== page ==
The Note

BC04 senior advisor Mary Matalin made the rounds on the morning news shows and told ABC News' Charlie Gibson on "Good Morning America" that the BC04 campaign was not taking on the opponent but rather Kerry's issues. "We're taking on his issues of raising taxes and repealing the Patriot Act and being against the war on terror. All issues that he basically voted on. Senator Kerry is the one that's been taking on President Bush by name, calling him a liar, crook, and it's time to discuss the issues."

And we're not sure what exactly to make of it, but Note that in the first round of BC04 ads, one ad ("Lead") featured the following tag line at the end of the ad: "I'm President Bush and I approve this message."

On the other three ads, it read "I'm George W. Bush and I approve this message," including even the Spanish language version (Soy George W. Bush y aprobé este mensaje)!

In this second round of ads, the campaign has stuck with "I'm George W. Bush…" but do Note the last screen of the ads, which reads "Approved by President Bush and paid for by Bush-Cheney '04 Inc."

Howie Kurtz wraps the new Bush-Cheney ads, alleging that the Kerry campaign will go on the air today with their response and that "these opening salvos in what promises to be a long and vituperative air war" coincided with a "coordinated assault" by Republican lawmakers on Kerry's recent off-the-cuff remarks. LINK

It remains to be seen if the Kerry campaign will actually produce this ad, buy time for it, pay for the time, and come up with something beyond a news-cycle-placement-holding video press release. As they say on NBC News' Today program: only time will tell.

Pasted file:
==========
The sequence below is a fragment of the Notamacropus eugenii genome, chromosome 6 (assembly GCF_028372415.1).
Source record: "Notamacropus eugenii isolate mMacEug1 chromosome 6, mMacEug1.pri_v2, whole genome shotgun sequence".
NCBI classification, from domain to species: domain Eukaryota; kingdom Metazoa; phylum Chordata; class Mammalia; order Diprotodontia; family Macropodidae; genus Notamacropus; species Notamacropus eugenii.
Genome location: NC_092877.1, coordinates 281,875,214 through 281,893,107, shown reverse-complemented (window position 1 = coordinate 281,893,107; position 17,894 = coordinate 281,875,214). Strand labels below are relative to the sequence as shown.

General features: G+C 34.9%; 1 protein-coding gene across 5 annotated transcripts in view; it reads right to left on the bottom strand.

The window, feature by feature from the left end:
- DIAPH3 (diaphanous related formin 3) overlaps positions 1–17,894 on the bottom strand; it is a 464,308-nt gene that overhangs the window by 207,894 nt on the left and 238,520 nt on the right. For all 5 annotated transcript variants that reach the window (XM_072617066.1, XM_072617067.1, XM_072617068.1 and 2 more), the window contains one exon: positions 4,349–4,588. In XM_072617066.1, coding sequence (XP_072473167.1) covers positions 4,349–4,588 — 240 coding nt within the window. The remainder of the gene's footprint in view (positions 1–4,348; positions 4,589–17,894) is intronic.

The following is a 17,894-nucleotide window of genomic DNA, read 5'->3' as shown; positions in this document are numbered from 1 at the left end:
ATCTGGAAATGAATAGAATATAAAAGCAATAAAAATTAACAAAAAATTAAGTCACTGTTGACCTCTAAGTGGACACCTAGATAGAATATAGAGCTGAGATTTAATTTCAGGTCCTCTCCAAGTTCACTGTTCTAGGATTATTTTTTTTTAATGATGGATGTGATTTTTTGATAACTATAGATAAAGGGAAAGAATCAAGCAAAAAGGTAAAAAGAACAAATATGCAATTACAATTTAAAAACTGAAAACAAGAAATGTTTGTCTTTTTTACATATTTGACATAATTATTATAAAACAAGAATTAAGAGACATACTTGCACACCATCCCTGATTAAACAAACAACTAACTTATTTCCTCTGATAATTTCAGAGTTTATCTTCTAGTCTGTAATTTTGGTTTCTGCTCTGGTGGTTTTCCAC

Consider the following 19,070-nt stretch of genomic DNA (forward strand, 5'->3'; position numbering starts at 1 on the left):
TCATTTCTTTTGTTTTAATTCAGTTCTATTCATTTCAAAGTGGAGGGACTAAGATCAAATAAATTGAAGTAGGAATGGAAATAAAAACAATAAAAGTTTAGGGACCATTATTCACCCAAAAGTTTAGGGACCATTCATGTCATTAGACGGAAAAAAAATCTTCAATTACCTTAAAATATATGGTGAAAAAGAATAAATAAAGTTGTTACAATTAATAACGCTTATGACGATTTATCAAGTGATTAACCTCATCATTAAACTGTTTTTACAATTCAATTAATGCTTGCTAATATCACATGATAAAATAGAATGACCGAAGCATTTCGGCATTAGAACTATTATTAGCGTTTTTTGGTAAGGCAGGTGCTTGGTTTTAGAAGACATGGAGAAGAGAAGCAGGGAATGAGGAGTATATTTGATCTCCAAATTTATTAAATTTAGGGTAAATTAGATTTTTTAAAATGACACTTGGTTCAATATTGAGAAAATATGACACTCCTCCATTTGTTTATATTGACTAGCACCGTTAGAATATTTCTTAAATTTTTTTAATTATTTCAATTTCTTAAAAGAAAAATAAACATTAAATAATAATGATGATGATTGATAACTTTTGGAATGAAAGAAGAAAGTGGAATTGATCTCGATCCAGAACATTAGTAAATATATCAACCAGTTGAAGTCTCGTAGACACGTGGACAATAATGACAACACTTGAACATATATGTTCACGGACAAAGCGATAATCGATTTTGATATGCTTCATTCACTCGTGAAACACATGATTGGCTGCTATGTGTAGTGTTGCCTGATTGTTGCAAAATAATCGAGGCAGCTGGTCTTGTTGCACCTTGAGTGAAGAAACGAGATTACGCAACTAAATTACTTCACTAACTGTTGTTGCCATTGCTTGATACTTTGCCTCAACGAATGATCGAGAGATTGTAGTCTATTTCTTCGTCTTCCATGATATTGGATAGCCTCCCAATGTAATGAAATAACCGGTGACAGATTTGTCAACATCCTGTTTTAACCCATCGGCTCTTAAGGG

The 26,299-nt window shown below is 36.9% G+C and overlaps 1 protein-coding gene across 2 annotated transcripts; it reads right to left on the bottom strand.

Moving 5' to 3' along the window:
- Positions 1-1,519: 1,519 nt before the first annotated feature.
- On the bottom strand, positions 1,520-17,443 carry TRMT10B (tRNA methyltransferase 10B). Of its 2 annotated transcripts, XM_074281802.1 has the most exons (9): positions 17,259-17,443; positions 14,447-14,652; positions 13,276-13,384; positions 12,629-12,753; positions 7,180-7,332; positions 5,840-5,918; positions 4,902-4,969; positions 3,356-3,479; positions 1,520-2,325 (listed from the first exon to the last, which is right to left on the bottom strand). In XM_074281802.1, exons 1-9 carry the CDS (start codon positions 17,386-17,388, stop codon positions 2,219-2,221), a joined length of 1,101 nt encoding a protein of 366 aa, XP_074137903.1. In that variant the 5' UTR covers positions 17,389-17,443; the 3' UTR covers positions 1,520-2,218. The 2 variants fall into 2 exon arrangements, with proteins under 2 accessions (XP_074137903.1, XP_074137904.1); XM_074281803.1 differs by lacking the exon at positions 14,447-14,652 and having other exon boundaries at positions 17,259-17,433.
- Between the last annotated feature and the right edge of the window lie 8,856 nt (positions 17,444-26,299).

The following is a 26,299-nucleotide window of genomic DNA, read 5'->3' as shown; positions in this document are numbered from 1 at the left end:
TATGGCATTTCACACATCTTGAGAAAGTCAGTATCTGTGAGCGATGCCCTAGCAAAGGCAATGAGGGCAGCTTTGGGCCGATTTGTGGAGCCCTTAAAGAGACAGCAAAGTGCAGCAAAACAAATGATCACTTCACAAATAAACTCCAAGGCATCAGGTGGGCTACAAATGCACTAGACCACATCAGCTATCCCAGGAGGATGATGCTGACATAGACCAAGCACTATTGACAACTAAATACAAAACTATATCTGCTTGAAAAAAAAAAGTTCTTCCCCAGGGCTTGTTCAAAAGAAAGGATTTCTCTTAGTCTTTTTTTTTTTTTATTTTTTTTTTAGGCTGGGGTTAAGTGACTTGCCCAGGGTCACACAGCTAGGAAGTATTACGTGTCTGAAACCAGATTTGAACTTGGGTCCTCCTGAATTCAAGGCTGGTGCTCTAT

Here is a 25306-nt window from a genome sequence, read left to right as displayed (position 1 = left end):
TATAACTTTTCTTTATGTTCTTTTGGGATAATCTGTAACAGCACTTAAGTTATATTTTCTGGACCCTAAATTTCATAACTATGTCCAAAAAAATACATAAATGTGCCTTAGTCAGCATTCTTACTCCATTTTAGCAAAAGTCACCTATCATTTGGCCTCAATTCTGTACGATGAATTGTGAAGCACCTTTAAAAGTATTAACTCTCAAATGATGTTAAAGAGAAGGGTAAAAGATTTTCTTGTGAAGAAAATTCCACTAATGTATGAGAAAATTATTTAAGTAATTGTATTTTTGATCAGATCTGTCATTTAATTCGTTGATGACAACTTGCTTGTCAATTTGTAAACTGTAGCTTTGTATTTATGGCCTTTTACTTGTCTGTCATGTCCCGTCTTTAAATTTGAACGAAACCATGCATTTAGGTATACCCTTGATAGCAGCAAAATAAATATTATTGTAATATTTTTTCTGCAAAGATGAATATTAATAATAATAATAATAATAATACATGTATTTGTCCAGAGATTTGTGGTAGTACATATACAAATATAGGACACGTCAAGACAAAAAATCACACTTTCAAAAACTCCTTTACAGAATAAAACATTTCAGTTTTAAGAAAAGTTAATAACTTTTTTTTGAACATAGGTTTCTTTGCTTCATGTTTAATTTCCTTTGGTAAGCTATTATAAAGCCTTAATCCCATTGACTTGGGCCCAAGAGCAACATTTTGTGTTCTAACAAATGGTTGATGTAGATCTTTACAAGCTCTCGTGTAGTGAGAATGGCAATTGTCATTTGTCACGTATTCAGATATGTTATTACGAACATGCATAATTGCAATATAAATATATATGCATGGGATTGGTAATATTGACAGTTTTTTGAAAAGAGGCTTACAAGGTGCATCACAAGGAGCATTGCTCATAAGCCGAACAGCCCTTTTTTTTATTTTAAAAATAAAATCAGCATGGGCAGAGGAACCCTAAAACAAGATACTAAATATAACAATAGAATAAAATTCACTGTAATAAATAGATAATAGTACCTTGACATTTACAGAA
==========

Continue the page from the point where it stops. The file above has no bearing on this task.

The Chicago Tribune's Jeff Zeleny seems to think that the new Bush/Cheney '04 ads are likely to go unanswered, at least by the Kerry campaign. Matt Dowd said, "Right now, there's a window of opportunity where the public is paying very close attention, and they expect to hear both sides." Check out the Zogby comment on the visuals on terrorism. LINK

The New York Times' Rutenberg and Sanger write that the new Bush ads "are the latest example of the White House's willingness to take on Mr. Kerry directly, abandoning the campaign strategy of his father and other presidents who tried to stay above the political fray." LINK

Nick Anderson of the Los Angeles Times Notes that "the anti-Kerry ad may represent the opening of a new, rough phase of the campaign, with nearly eight months until the election," and that the ad marked "the first time an incumbent president was required to include a personal statement of approval in a commercial used to criticize an opponent." LINK

Under the headline "Liars, wimps & crooks: Welcome to the ad war," the New York Daily News' DeFrank reports that the first negative ad from the Bush-Cheney '04 campaign launches on Kerry as "a wimp on defense, a tool of the United Nations and itching to raise taxes." LINK

USA Today's Judy Keen writes, "It is rare for an incumbent president to take on his challenger this early. But Bush political advisers said they want to draw contrasts while voters are tuned in to the race." LINK

Dallas Morning News' Hillman Notes the BC04 campaign's "lengthy statement buttressing the ads" and also the Kerry campaign's "own lengthy rebuttal statement," that said President Bush was suffering a "'credibility problem.'" LINK

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